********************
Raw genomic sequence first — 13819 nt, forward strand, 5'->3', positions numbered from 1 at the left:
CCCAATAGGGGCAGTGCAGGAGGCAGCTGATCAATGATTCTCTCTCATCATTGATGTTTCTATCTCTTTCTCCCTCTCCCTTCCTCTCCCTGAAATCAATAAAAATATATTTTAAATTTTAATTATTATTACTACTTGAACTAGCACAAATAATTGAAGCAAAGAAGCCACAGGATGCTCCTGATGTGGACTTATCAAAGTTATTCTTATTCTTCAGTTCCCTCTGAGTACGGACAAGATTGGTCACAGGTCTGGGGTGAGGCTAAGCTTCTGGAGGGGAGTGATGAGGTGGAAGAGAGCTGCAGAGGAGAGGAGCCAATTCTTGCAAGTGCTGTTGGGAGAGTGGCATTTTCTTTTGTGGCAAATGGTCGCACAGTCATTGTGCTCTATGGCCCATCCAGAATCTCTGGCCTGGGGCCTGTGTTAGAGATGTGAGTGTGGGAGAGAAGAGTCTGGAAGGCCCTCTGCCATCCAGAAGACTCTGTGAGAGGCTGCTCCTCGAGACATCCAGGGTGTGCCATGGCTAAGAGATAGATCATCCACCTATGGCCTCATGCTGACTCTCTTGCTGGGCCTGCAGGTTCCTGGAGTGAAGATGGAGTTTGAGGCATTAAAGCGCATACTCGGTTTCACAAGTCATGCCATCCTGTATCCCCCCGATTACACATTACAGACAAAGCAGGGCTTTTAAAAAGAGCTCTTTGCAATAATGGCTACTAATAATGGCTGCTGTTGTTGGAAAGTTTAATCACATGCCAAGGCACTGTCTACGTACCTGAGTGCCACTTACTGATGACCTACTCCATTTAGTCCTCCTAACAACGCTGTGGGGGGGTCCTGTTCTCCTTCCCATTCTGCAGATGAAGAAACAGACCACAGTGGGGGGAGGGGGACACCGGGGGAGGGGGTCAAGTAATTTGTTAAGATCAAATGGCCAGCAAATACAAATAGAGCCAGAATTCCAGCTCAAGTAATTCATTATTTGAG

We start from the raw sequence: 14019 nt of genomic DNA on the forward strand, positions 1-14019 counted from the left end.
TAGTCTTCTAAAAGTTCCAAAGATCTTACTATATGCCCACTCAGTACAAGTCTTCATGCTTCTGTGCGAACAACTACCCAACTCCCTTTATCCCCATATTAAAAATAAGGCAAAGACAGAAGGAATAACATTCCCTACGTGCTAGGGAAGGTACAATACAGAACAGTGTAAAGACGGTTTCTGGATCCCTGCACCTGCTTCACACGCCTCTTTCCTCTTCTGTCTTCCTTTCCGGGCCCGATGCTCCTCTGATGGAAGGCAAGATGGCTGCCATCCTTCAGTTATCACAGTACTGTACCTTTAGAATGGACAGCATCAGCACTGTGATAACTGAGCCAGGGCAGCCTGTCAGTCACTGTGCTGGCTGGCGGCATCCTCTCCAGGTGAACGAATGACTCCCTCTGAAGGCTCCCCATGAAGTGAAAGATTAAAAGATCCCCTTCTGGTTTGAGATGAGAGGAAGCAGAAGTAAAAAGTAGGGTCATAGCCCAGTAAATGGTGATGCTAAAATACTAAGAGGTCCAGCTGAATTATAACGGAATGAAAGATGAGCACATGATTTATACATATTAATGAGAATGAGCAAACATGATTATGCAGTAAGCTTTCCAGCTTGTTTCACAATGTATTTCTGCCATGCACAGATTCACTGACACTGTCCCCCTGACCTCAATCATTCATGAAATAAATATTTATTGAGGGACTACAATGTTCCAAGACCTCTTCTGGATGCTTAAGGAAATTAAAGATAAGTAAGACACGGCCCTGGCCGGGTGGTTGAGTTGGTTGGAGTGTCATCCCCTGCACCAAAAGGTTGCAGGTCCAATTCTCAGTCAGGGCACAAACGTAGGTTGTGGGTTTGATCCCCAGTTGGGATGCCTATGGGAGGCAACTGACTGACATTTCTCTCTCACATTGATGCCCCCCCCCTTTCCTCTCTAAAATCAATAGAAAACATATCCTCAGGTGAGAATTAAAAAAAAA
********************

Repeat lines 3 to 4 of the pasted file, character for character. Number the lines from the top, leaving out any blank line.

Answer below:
We start from the raw sequence: 14019 nt of genomic DNA on the forward strand, positions 1-14019 counted from the left end.
TAGTCTTCTAAAAGTTCCAAAGATCTTACTATATGCCCACTCAGTACAAGTCTTCATGCTTCTGTGCGAACAACTACCCAACTCCCTTTATCCCCATATTAAAAATAAGGCAAAGACAGAAGGAATAACATTCCCTACGTGCTAGGGAAGGTACAATACAGAACAGTGTAAAGACGGTTTCTGGATCCCTGCACCTGCTTCACACGCCTCTTTCCTCTTCTGTCTTCCTTTCCGGGCCCGATGCTCCTCTGATGGAAGGCAAGATGGCTGCCATCCTTCAGTTATCACAGTACTGTACCTTTAGAATGGACAGCATCAGCACTGTGATAACTGAGCCAGGGCAGCCTGTCAGTCACTGTGCTGGCTGGCGGCATCCTCTCCAGGTGAACGAATGACTCCCTCTGAAGGCTCCCCATGAAGTGAAAGATTAAAAGATCCCCTTCTGGTTTGAGATGAGAGGAAGCAGAAGTAAAAAGTAGGGTCATAGCCCAGTAAATGGTGATGCTAAAATACTAAGAGGTCCAGCTGAATTATAACGGAATGAAAGATGAGCACATGATTTATACATATTAATGAGAATGAGCAAACATGATTATGCAGTAAGCTTTCCAGCTTGTTTCACAATGTATTTCTGCCATGCACAGATTCACTGACACTGTCCCCCTGACCTCAATCATTCATGAAATAAATATTTATTGAGGGACTACAATGTTCCAAGACCTCTTCTGGATGCTTAAGGAAATTAAAGATAAGTAAGACACGGCCCTGGCCGGGTGGTTGAGTTGGTTGGAGTGTCATCCCCTGCACCAAAAGGTTGCAGGTCCAATTCTCAGTCAGGGCACAAACGTAGGTTGTGGGTTTGATCCCCAGTTGGGATGCCTATGGGAGGCAACTGACTGACATTTCTCTCTCACATTGATGCCCCCCCCCTTTCCTCTCTAAAATCAATAGAAAACATATCCTCAGGTGAGAATTAAAAAAAAA